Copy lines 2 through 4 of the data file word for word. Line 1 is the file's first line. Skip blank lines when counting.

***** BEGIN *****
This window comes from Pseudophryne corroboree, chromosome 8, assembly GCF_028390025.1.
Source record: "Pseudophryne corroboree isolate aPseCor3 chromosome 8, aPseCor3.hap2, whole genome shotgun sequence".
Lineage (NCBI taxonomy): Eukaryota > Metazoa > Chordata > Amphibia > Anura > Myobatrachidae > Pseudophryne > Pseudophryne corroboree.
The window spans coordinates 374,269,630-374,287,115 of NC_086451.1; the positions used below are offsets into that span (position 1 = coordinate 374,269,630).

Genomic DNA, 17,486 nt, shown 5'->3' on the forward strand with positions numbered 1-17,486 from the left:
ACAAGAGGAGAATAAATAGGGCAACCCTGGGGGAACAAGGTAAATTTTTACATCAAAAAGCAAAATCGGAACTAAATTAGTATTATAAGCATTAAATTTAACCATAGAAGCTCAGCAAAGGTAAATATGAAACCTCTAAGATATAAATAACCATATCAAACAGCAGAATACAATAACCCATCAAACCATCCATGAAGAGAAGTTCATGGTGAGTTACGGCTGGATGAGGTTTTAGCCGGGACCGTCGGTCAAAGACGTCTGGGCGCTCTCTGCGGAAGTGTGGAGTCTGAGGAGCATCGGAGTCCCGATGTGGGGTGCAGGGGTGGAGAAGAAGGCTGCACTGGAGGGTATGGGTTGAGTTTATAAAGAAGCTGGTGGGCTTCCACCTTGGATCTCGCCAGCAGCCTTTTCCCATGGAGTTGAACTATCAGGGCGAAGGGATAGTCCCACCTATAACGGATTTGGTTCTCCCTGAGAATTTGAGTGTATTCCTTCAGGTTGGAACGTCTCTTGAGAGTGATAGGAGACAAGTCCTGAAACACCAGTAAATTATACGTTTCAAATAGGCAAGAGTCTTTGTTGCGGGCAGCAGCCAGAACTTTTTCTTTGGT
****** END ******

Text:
Source record: "Pseudophryne corroboree isolate aPseCor3 chromosome 8, aPseCor3.hap2, whole genome shotgun sequence".
Lineage (NCBI taxonomy): Eukaryota > Metazoa > Chordata > Amphibia > Anura > Myobatrachidae > Pseudophryne > Pseudophryne corroboree.
The window spans coordinates 374,269,630-374,287,115 of NC_086451.1; the positions used below are offsets into that span (position 1 = coordinate 374,269,630).